A good writer and a good friend, taken too soon.
Add a Comment
A good writer and a good friend, taken too soon.
Add a Comment
If you’re coming to BEA, please join 2010 Boston Globe-Horn Book Award winner Rebecca Stead and me on Thursday as we announce the winners of the 2012 BGHB Awards, live with champagne, in the Librarians’ Lounge (booth #2148), 1:00PM, at the Javits Convention Center. If you can’t be there, we (fingers crossed and prayers sent aloft) will be showing a video of the announcement Thursday afternoon (threeish? fourish?) at www.hbook.com. All I’m gonna tell you NOW is that our judges did a GREAT job.Add a Comment
I was out for a run the morning of the 4th when a squadron of Blue Angels came zooming across the sky in formation. The contrast between the Olmsted-ordered beauty of my surroundings (see above, near Ward’s Pond in Jamaica Plain) and the high-tech menace above made me feel like I was in The Giver. So then my thoughts wandered to Lois Lowry’s latest novel, Son, fourth and presumably last in what the publisher is now calling the Giver Quartet.
I like the book (it will be reviewed in the September issue of the Horn Book Magazine) but I do wonder about the wisdom (aesthetic if not commercial) of going to the same well too often. Any time I speak to an audience that includes library students, I plead with one of them to make a master’s thesis (do library school students still write master’s theses? Masters’ theses?) of the intersection of Newbery attention and sequel publication. There are tons of variables, including the fact that no fewer than five Newbery Medals have gone to books that were sequels to books that had previously won Newbery Honors. At least fifteen Newbery winners have spawned sequels, sometimes where you would expect (as with Susan Cooper’s ongoing Dark Is Rising series, or Cynthia’s Voigt’s further adventures of the Tillerman kids) but often where you would not, as with Julie of the Wolves or The Giver or Shiloh. None of these stories needed to keep going, and one thing I like about all those books is the way they end. Here’s hoping Dead End in Norvelt is true to its title.Add a Comment
As we (WE?, the staff snarks) pack up the offices for our move at the end of this month, it’s just one madeleine after another as old toys and treasure unveil themselves from the shadowed recesses, bringing with them the little joies and horreurs of années passées.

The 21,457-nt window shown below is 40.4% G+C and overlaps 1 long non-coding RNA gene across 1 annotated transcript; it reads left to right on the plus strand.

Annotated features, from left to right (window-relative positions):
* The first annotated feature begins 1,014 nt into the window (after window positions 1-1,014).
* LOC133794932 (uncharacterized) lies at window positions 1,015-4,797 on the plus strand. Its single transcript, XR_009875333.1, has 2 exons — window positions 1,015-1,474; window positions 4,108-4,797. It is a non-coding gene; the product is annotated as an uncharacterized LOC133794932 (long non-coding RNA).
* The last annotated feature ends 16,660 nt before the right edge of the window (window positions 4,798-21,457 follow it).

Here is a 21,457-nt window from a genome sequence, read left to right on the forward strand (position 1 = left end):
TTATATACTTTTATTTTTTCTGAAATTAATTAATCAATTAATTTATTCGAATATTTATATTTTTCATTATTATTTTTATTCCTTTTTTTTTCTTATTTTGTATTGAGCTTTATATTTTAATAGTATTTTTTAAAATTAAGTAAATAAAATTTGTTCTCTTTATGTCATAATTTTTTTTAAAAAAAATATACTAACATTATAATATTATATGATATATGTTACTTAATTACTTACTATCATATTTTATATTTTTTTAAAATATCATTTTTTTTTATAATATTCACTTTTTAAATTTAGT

Martha uncovered this copy of Magid Fasts for Ramadan, a pleasant little chapter book we reviewed back in 1996. This was my first object lesson in the necessity of careful proofreading, as it was not until the final pass through the July issue blues that we saw that somewhere along the line the title in the review had been changed to “Magid FEASTS for Ramadan.” So much for cultural sensitivity!Add a Comment
Cindy found this one, The Light at Tern Rock by Julia Sauer, a Newbery Honor Book in 1952–and originally published in the Horn Book Magazine in 1949. This would seem to break the award’s rule about “original work,” that the “text is presented here for the first time and has not been previously published elsewhere in this or any other form.” But maybe the rule was different then? Or perhaps here as so often, he says, drawing his emeralds warmly about him*, the Horn Book was above any such petty restrictions as criteria.
K.T. Horning, do you know?
*Dorothy Parker.Add a Comment
The following books will receive starred reviews in the May/June issue of the Horn Book Magazine:
Animal Masquerade; by Marianne Dubuc; trans. from the French by Yvette Ghione (Kids Can)
Demolition; by Sally Sutton; illus. by Brian Lovelock (Candlewick)
The Drowned Cities; by Paolo Bacigalupi (Little, Brown)
Dying to Know You; by Aidan Chambers (Amulet/Abrams)
A Confusion of Princes; by Garth Nix (Harper/HarperCollins)
Code Name Verity; by Elizabeth Wein (Hyperion)
Forget-Me-Nots:Poems to Learn by Heart; selected by Mary Ann Hoberman; illus. by Michael Emberley (Tingley/Little, Brown)
The President’s Stuck in the Bathtub: Poems about the Presidents; by Susan Katz; illus. by Robert Neubecker (Clarion)
A Black Hole Is NOT a Hole; by Carolyn Cinami DeCristofano; illus. by Michael Carroll (Charlesbridge)Add a Comment
Here at the Horn Book we’ve gotten used to publishers sending us off-the-wall books. But this week even we were taken aback when we lifted the flap of a box and found this volume sitting on top of the stack:
As Bertha Mahony Miller might have said: WTF?
Was this a sequel to our newly-crowned Newbery? If so, how come we’d never heard any advance word about it? The confusion continued when we lifted out the next book: